|Topics||Brakes, Connecting Rod, Cylinder Arrangement, Intake Stroke, Internal Combustion, Radiator, Sensors, Solenoid, Springs, Transmission|
Brakes utlize friction to slow vehicle tires. Drum brakes employ a cast iron drum that roates with the vehicle axle. When hydraulic pressure is applied to the brake assemblies at the wheels, internal pistons expand and push brake shoes outward into contact with the brake drum slowing the rotation of the axle. More powerful disc brakes operate by pinching a rotating disc betweeen two brake pads and allow for a larger surface area to contact the disc, provide more force, and are more easily cooled.
A connecting rod employs a wrist pin to link each piston to the engine's crankshaft.
Cylinder number and arrangement depends on the purpose of the engine. Smaller (four and six cylinder) engines in front-wheel drive vehicles often use an inline design which orients cylinders vertically over the crankshaft and aligns them in a row. Other common orientations are a horizontal/opposed design which places cylinders flat facing each other with the crankshaft between them and a V-type design common in six and eight cylinder engines that features one cylinder head per block of cylinders oriented at a 60 to 90 degree angle to each other with the crankshaft at the bottom of the V.
The four-stroke piston cycle of internal combustion engines starts with the piston at top of the cylinder head (top dead center or TDC) during the intake stroke. The piston moves downward in the cylinder creating a vacuum that pulls an air-fuel mix into the combustion chamber through the now open intake valve.
Combustion is the burning of an air-fuel mixture to provide energy. It requires the presence of air, fuel, and a heat source to ignite the air-fuel mixture. In the internal combustion engine that powers automobiles and trucks the combustion happens inside the engine utilzing a fuel like gasoline, diesel fuel, or natural gas.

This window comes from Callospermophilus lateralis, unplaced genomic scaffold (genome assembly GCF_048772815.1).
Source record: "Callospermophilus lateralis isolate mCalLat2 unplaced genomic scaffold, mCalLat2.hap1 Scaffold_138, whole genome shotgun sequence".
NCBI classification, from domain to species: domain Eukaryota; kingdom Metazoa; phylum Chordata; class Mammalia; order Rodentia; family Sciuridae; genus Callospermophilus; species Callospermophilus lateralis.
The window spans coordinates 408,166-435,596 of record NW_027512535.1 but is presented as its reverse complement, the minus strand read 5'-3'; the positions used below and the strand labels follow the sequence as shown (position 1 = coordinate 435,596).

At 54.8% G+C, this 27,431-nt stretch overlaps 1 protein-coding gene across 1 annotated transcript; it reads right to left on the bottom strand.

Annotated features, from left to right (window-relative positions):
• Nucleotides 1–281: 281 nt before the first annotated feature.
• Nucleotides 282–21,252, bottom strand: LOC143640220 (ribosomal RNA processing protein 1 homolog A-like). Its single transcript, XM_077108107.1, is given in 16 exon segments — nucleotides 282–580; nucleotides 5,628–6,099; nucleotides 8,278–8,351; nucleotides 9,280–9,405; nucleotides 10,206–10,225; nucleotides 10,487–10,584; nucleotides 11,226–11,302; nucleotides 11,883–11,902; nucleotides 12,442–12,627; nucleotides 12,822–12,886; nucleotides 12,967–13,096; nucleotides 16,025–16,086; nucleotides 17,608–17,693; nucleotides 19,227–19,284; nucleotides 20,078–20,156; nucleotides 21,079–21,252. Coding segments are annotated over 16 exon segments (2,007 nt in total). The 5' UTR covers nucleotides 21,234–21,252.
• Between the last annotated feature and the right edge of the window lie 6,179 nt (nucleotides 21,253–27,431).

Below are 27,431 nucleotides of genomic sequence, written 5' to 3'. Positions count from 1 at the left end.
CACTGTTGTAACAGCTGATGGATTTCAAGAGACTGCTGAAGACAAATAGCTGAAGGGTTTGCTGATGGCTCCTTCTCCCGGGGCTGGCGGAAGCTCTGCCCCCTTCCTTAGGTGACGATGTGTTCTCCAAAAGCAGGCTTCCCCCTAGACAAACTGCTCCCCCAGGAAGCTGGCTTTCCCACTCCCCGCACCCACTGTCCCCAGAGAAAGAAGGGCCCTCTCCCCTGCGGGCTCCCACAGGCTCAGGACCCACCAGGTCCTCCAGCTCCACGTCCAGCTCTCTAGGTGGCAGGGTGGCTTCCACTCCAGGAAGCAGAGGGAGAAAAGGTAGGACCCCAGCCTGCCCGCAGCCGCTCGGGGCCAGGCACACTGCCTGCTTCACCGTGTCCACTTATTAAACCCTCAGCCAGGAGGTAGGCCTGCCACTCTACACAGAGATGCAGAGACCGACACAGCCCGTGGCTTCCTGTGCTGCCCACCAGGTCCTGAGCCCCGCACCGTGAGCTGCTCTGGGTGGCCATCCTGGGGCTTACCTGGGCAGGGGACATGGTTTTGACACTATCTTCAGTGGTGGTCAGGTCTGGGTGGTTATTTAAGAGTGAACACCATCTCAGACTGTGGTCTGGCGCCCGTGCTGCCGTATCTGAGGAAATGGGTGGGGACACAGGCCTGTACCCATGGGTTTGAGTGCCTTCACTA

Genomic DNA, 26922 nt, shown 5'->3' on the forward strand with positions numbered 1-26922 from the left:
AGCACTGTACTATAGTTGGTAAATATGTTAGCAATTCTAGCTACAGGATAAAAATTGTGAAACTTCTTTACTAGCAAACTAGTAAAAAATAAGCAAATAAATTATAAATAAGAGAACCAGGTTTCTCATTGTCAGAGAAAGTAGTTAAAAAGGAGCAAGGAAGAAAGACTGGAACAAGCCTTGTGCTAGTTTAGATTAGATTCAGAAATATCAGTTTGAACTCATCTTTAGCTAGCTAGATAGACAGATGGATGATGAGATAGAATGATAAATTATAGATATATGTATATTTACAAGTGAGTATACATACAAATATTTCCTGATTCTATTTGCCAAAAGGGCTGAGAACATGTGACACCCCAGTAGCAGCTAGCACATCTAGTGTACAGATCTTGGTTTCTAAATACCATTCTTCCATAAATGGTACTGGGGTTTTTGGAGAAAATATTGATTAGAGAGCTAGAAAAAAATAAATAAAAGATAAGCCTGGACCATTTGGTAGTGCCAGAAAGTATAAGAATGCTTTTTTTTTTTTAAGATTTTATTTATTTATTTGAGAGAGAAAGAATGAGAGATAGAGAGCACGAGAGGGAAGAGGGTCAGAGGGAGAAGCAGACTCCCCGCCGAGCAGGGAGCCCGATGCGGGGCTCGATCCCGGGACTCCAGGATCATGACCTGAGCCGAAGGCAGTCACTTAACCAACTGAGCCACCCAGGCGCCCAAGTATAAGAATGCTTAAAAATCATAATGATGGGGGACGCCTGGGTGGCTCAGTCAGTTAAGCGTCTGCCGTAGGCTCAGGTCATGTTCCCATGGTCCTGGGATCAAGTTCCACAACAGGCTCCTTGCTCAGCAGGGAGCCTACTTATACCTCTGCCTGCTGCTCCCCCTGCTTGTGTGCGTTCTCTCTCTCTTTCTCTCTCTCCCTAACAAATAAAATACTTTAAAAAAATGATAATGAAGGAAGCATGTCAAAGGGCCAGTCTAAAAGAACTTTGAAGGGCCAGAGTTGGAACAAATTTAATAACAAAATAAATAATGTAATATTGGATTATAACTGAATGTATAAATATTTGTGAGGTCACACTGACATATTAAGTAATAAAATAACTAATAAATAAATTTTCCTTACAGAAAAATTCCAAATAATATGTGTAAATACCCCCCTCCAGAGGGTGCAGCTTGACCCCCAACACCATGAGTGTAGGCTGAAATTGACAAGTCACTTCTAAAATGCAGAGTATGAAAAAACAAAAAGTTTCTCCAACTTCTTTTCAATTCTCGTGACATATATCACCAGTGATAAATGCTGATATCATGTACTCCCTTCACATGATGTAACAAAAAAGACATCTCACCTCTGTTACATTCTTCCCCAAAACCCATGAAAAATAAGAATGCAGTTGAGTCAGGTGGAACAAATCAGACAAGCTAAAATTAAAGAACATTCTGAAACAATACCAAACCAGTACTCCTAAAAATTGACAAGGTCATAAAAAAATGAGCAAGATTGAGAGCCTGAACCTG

The radiator is responsible for tranferring heat from the coolant to the outside air. Radiator hoses transfer coolant to and from the engine to the radiator and a radiator cap maintains pressure in the cooling system to increase the boiling point of the coolant mixture and thus allow it to absorb more heat.
Sensors provide the data necessary for the vehicle's computer to make decisions and monitor everything from simple vehicle information like tire pressure to complexities like the chemical content of an engine's exhaust.
The cylindrical solenoid is a relay that safely connects the high amperage battery to the starter motor when the ignition key is turned. This current then allows the engine to turn at a high enough speed to start.
Suspension springs are made with wide gap coils of rigid steel cable and both hold the vehicle chassis up off the ground and absorb energy from wheel movement making for a smoother ride.
The transmission provides the appropriate power to vehicle wheels to maintain a given speed. The engine and the transmission have to be disconnected to shift gears and a manual transmission requires the driver to manually manage this disconnection (using a clutch) and to manually shift gears. An automatic transmission is essentially an automatic gear shifter and handles this process without driver input.